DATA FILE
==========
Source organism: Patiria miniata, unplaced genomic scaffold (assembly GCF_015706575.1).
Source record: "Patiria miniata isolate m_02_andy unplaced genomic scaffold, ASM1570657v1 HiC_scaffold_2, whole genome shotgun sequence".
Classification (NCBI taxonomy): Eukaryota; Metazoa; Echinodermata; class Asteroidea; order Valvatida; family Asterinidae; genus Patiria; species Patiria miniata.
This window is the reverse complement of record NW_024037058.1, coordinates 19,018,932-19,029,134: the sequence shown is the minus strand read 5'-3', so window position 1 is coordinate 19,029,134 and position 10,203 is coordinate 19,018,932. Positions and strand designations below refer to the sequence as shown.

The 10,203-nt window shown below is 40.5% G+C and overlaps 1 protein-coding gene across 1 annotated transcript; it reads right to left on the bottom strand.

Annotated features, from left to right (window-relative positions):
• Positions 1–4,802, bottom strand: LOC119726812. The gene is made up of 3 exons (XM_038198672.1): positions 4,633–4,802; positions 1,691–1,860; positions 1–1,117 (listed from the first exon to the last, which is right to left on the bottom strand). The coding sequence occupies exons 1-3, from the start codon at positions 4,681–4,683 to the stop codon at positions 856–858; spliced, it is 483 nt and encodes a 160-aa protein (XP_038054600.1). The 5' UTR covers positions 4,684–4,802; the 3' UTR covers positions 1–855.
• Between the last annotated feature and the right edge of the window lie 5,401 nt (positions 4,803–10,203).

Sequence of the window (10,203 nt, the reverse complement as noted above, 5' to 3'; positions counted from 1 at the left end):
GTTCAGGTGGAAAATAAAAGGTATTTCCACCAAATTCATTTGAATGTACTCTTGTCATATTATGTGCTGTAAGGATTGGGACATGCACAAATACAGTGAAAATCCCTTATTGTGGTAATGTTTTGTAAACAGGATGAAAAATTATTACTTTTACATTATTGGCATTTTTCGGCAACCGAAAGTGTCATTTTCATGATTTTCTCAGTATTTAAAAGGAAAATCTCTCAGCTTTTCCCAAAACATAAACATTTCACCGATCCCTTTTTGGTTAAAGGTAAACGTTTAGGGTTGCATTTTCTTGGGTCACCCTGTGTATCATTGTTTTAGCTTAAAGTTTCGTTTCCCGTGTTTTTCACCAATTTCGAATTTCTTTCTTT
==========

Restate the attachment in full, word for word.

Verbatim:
Source organism: Patiria miniata, unplaced genomic scaffold (assembly GCF_015706575.1).
Source record: "Patiria miniata isolate m_02_andy unplaced genomic scaffold, ASM1570657v1 HiC_scaffold_2, whole genome shotgun sequence".
Classification (NCBI taxonomy): Eukaryota; Metazoa; Echinodermata; class Asteroidea; order Valvatida; family Asterinidae; genus Patiria; species Patiria miniata.
This window is the reverse complement of record NW_024037058.1, coordinates 19,018,932-19,029,134: the sequence shown is the minus strand read 5'-3', so window position 1 is coordinate 19,029,134 and position 10,203 is coordinate 19,018,932. Positions and strand designations below refer to the sequence as shown.

The 10,203-nt window shown below is 40.5% G+C and overlaps 1 protein-coding gene across 1 annotated transcript; it reads right to left on the bottom strand.

Annotated features, from left to right (window-relative positions):
• Positions 1–4,802, bottom strand: LOC119726812. The gene is made up of 3 exons (XM_038198672.1): positions 4,633–4,802; positions 1,691–1,860; positions 1–1,117 (listed from the first exon to the last, which is right to left on the bottom strand). The coding sequence occupies exons 1-3, from the start codon at positions 4,681–4,683 to the stop codon at positions 856–858; spliced, it is 483 nt and encodes a 160-aa protein (XP_038054600.1). The 5' UTR covers positions 4,684–4,802; the 3' UTR covers positions 1–855.
• Between the last annotated feature and the right edge of the window lie 5,401 nt (positions 4,803–10,203).

Sequence of the window (10,203 nt, the reverse complement as noted above, 5' to 3'; positions counted from 1 at the left end):
GTTCAGGTGGAAAATAAAAGGTATTTCCACCAAATTCATTTGAATGTACTCTTGTCATATTATGTGCTGTAAGGATTGGGACATGCACAAATACAGTGAAAATCCCTTATTGTGGTAATGTTTTGTAAACAGGATGAAAAATTATTACTTTTACATTATTGGCATTTTTCGGCAACCGAAAGTGTCATTTTCATGATTTTCTCAGTATTTAAAAGGAAAATCTCTCAGCTTTTCCCAAAACATAAACATTTCACCGATCCCTTTTTGGTTAAAGGTAAACGTTTAGGGTTGCATTTTCTTGGGTCACCCTGTGTATCATTGTTTTAGCTTAAAGTTTCGTTTCCCGTGTTTTTCACCAATTTCGAATTTCTTTCTTT